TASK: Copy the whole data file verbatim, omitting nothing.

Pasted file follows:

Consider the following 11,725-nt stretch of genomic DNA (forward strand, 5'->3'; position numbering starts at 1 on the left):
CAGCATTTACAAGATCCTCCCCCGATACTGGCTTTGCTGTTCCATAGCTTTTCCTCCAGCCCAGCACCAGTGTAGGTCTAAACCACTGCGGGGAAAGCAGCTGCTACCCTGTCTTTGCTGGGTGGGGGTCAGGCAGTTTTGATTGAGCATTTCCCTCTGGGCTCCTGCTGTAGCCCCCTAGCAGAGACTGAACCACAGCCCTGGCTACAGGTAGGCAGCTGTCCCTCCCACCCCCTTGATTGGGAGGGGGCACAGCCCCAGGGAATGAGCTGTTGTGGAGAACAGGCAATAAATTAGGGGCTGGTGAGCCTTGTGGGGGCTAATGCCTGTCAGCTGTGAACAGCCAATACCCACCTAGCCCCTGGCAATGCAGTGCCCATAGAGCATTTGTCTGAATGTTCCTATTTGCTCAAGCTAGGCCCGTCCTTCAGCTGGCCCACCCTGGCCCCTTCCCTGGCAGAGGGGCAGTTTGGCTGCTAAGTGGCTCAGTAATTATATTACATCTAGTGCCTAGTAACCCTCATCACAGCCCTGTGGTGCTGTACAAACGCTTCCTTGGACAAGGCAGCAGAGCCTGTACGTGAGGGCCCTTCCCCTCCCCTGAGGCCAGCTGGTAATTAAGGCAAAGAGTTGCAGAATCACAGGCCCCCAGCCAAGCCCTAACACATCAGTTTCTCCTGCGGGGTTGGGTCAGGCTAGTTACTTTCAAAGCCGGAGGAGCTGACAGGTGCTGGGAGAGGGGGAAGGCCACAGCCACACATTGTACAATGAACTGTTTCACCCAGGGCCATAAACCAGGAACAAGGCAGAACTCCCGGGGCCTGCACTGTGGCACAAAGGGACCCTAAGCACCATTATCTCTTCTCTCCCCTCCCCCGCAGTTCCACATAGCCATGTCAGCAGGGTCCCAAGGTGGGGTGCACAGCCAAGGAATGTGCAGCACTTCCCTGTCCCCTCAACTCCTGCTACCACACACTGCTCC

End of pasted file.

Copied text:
Consider the following 11,725-nt stretch of genomic DNA (forward strand, 5'->3'; position numbering starts at 1 on the left):
CAGCATTTACAAGATCCTCCCCCGATACTGGCTTTGCTGTTCCATAGCTTTTCCTCCAGCCCAGCACCAGTGTAGGTCTAAACCACTGCGGGGAAAGCAGCTGCTACCCTGTCTTTGCTGGGTGGGGGTCAGGCAGTTTTGATTGAGCATTTCCCTCTGGGCTCCTGCTGTAGCCCCCTAGCAGAGACTGAACCACAGCCCTGGCTACAGGTAGGCAGCTGTCCCTCCCACCCCCTTGATTGGGAGGGGGCACAGCCCCAGGGAATGAGCTGTTGTGGAGAACAGGCAATAAATTAGGGGCTGGTGAGCCTTGTGGGGGCTAATGCCTGTCAGCTGTGAACAGCCAATACCCACCTAGCCCCTGGCAATGCAGTGCCCATAGAGCATTTGTCTGAATGTTCCTATTTGCTCAAGCTAGGCCCGTCCTTCAGCTGGCCCACCCTGGCCCCTTCCCTGGCAGAGGGGCAGTTTGGCTGCTAAGTGGCTCAGTAATTATATTACATCTAGTGCCTAGTAACCCTCATCACAGCCCTGTGGTGCTGTACAAACGCTTCCTTGGACAAGGCAGCAGAGCCTGTACGTGAGGGCCCTTCCCCTCCCCTGAGGCCAGCTGGTAATTAAGGCAAAGAGTTGCAGAATCACAGGCCCCCAGCCAAGCCCTAACACATCAGTTTCTCCTGCGGGGTTGGGTCAGGCTAGTTACTTTCAAAGCCGGAGGAGCTGACAGGTGCTGGGAGAGGGGGAAGGCCACAGCCACACATTGTACAATGAACTGTTTCACCCAGGGCCATAAACCAGGAACAAGGCAGAACTCCCGGGGCCTGCACTGTGGCACAAAGGGACCCTAAGCACCATTATCTCTTCTCTCCCCTCCCCCGCAGTTCCACATAGCCATGTCAGCAGGGTCCCAAGGTGGGGTGCACAGCCAAGGAATGTGCAGCACTTCCCTGTCCCCTCAACTCCTGCTACCACACACTGCTCC